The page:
Declassified Chinese papers reveal North Korea’s founding leader Kim Il-sung expressed his desire for denuclearization just months before backing China’s atomic ambitions, a report said yesterday.
Yonhap news agency, citing a Chinese dossier from Beijing’s national archives, said Kim’s wish to rid the world of nuclear weapons was set out in a letter to then Chinese premier Zhou Enlai (周恩來) in 1964.
But in correspondence the following year, Kim congratulated China on its successful atomic tests and advocated Beijing’s nuclear development as a defensive measure against US nuclear threats, Yonhap said.
“Eternal President” Kim Il-sung, who died in 1994, was the father of Kim Jong-il, the current leader of North Korea, a self-declared nuclear power since a 2006 atomic test.
In a declassified letter dated Oct. 30, 1964, Kim senior told Zhou that North Korea favored banning and destroying all nuclear weapons.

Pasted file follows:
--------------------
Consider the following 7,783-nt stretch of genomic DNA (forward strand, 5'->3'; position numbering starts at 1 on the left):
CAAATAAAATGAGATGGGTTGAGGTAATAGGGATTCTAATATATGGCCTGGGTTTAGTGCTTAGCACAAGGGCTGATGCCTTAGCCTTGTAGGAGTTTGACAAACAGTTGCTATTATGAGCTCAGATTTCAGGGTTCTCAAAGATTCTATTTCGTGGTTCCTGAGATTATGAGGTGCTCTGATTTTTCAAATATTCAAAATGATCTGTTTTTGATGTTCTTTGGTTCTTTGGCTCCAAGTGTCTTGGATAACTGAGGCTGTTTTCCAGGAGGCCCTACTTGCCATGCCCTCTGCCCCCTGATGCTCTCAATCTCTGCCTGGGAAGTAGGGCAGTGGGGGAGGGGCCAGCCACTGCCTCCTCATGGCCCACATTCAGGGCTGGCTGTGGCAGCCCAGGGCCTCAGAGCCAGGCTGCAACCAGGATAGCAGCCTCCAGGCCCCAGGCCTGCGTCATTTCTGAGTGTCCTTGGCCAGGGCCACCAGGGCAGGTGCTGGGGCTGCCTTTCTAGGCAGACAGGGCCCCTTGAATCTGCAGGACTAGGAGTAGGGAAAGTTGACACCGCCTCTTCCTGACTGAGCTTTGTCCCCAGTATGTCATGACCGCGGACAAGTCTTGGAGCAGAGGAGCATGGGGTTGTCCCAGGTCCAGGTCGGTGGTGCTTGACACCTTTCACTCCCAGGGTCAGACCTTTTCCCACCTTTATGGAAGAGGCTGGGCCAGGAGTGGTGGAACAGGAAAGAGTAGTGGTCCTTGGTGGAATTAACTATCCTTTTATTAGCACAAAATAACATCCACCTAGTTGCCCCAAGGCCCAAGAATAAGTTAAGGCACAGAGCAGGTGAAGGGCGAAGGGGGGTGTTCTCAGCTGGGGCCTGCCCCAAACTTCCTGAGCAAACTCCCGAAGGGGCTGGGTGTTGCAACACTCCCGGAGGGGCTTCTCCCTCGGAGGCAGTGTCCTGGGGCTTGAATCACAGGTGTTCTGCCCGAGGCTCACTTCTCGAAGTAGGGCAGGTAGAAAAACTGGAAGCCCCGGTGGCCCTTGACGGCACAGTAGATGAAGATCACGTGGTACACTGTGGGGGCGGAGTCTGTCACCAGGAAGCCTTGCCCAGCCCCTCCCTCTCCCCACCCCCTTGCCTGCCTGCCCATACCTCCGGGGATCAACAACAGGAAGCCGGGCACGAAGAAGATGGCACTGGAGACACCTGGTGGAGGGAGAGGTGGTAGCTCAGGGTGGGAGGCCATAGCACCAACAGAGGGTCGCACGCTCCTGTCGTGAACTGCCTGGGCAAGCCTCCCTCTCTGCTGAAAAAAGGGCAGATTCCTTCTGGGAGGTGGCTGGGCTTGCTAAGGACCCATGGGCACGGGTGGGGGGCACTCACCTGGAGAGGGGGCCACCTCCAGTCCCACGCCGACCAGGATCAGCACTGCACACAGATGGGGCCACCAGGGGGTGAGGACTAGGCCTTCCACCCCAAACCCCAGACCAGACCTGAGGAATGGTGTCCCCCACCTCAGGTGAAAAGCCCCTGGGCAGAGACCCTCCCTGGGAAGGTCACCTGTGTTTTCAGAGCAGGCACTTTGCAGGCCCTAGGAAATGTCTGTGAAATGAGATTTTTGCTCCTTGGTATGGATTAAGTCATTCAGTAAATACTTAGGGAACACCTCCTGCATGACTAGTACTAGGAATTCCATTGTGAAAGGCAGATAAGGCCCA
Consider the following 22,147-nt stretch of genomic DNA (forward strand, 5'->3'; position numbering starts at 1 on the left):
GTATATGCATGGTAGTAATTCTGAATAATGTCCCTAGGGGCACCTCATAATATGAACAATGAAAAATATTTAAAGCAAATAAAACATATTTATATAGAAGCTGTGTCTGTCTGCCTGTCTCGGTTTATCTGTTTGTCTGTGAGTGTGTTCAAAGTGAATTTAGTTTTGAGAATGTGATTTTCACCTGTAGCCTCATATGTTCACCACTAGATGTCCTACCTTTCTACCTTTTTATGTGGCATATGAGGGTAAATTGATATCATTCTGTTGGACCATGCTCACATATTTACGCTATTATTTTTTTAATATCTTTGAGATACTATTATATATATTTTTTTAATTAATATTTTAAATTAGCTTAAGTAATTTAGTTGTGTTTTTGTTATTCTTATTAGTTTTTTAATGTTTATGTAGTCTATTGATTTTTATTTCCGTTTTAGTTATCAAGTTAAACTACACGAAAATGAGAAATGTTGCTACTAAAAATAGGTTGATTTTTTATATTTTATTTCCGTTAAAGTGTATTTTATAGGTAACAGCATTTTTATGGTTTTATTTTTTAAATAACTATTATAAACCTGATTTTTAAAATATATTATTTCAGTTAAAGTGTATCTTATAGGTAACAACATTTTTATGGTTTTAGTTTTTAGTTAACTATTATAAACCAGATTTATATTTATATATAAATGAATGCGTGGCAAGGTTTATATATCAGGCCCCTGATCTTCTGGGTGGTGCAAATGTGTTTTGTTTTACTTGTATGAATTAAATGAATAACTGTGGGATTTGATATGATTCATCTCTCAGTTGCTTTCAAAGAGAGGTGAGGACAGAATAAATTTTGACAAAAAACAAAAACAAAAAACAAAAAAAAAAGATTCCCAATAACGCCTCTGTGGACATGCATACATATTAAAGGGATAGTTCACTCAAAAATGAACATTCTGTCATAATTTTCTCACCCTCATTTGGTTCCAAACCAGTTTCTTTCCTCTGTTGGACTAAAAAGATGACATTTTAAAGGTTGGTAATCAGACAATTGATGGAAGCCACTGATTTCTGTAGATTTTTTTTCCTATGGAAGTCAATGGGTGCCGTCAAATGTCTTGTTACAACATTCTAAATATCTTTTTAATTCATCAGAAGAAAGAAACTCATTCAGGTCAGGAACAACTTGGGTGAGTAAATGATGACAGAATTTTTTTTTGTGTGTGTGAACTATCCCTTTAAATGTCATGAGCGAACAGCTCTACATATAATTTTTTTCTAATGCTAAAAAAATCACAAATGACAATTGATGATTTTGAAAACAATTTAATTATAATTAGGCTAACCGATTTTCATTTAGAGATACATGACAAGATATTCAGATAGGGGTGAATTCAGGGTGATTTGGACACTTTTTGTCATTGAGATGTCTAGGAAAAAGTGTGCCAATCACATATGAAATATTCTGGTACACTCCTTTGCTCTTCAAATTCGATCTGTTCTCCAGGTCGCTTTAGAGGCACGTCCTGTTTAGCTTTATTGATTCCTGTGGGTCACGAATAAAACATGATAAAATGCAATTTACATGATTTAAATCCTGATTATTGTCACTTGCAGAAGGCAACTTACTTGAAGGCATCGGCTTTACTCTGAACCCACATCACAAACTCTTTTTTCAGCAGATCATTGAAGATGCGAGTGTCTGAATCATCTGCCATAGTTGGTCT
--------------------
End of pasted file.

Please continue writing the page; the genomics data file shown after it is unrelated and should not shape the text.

“The Democratic People’s Republic of Korea [North Korea] has consistently maintained that nuclear weapons should be completely banned and nuclear weapons should be thoroughly destroyed,” Yonhap quoted Kim as saying in the letter.
“The Korean people will stand shoulder to shoulder with the peace-loving people of the whole world for the realization of the complete ban and thorough destruction of nuclear weapons.”
However, Kim Il-sung wrote on May 17, 1965, to then Chinese leader Mao Zedong (毛澤東) following Beijing’s second successful nuclear test: “China’s achievements will play a big role in coping with nuclear threats from the imperialist US and protecting the peace of the people of socialist countries.”
The letters were included in diplomatic documents declassified by the Chinese Foreign Ministry, Yonhap said.
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